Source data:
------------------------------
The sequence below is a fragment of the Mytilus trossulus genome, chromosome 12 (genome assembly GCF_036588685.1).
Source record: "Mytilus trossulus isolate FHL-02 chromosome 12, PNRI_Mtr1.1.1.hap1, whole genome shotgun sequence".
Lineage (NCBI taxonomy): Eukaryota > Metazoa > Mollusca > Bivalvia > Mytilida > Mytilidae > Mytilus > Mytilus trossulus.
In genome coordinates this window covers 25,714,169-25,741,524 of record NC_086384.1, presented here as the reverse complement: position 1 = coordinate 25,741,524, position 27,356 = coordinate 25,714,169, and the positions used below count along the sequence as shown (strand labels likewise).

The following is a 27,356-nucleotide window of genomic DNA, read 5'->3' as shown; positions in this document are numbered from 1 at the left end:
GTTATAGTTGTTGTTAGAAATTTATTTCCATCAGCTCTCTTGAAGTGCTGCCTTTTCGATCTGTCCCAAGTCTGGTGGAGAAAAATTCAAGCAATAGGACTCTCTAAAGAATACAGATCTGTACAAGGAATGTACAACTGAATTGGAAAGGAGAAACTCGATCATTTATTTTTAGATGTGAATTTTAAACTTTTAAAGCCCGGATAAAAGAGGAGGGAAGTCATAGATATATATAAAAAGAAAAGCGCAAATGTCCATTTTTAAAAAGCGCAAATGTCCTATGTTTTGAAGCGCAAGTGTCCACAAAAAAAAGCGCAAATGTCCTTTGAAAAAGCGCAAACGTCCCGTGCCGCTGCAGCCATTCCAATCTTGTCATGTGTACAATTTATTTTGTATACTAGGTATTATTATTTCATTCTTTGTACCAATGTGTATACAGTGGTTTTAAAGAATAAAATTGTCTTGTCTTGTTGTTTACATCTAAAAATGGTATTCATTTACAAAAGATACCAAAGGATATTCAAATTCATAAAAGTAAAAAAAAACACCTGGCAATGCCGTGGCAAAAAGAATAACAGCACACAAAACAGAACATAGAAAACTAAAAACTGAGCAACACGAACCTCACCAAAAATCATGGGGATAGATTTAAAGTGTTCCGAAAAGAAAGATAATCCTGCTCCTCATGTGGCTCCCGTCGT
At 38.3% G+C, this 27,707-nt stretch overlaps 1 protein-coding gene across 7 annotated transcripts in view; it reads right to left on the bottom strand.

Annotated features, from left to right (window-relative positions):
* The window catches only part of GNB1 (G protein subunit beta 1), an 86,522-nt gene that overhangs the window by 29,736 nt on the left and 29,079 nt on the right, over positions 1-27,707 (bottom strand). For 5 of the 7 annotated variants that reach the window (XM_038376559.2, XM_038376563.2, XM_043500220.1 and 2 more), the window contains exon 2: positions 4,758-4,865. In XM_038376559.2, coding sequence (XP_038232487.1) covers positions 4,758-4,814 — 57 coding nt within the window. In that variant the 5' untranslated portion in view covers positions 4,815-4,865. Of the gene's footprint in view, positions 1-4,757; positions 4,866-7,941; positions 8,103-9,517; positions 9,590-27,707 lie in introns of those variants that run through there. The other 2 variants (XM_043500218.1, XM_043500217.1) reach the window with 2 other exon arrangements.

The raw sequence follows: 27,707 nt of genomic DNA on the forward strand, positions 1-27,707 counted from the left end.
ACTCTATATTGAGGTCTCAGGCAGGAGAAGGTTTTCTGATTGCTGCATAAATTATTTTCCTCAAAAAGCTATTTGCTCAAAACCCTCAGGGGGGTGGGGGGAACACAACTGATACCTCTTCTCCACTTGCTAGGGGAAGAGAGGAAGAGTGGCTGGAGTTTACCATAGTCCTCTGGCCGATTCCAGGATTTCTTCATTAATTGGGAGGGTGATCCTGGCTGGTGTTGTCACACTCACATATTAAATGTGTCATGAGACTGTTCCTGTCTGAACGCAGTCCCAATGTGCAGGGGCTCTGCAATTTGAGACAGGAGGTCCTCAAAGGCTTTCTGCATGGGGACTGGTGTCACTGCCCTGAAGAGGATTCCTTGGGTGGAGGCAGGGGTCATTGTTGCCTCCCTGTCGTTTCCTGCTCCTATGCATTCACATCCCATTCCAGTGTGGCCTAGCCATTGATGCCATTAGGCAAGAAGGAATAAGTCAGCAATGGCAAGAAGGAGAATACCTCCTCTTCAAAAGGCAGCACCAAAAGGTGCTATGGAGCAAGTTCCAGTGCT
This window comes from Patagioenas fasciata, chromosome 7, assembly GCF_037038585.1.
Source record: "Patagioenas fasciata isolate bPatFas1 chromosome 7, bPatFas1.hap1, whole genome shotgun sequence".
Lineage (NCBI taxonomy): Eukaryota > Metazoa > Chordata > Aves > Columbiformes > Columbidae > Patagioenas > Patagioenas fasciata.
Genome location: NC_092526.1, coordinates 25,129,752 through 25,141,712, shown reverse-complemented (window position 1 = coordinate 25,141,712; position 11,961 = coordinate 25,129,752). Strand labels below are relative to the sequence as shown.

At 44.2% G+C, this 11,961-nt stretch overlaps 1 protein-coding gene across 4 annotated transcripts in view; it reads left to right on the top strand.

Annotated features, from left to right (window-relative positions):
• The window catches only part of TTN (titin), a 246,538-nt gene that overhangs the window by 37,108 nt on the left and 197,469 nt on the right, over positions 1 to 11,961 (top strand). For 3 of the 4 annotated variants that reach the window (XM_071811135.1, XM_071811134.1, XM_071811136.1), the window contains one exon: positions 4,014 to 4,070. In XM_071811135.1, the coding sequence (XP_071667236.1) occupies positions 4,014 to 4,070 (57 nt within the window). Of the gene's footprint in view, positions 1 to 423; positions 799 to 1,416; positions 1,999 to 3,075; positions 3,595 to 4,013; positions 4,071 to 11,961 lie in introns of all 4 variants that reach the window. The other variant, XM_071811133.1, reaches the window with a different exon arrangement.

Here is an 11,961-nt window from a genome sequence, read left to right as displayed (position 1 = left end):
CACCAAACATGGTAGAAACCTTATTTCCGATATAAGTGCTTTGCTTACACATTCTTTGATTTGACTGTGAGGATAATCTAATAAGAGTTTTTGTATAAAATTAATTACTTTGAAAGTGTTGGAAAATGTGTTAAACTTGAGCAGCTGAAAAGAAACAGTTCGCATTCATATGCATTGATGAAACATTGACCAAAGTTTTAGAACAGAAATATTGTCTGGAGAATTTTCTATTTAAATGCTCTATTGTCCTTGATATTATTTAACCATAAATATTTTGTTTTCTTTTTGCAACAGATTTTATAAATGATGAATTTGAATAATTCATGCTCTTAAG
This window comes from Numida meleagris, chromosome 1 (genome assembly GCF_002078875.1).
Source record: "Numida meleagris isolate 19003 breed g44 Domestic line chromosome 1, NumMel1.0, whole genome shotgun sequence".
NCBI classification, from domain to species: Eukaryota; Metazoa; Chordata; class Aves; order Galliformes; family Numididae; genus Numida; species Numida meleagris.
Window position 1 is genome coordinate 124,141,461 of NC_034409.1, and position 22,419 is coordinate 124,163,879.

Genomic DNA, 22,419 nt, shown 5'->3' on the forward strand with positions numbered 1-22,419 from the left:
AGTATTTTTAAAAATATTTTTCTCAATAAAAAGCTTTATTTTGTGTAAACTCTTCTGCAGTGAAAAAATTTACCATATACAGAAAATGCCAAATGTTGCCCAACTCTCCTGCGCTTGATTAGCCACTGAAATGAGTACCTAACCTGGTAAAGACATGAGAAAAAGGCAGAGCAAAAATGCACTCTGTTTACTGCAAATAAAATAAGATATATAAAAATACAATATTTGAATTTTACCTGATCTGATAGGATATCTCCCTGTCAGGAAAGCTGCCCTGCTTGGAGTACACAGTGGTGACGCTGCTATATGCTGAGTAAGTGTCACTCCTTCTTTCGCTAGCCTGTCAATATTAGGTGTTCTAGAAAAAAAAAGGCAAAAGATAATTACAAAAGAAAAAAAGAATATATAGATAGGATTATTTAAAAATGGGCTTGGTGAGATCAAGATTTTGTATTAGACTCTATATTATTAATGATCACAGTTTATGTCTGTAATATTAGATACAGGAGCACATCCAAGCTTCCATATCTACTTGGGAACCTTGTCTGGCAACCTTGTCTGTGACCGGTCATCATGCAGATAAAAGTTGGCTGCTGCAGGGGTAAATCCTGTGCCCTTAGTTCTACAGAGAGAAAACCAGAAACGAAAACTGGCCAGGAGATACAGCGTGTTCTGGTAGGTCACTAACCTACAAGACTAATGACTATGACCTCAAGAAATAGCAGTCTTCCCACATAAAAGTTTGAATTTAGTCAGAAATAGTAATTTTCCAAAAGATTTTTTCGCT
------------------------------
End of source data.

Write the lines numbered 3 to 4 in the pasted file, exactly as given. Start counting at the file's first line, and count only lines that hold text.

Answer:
Lineage (NCBI taxonomy): Eukaryota > Metazoa > Mollusca > Bivalvia > Mytilida > Mytilidae > Mytilus > Mytilus trossulus.
In genome coordinates this window covers 25,714,169-25,741,524 of record NC_086384.1, presented here as the reverse complement: position 1 = coordinate 25,741,524, position 27,356 = coordinate 25,714,169, and the positions used below count along the sequence as shown (strand labels likewise).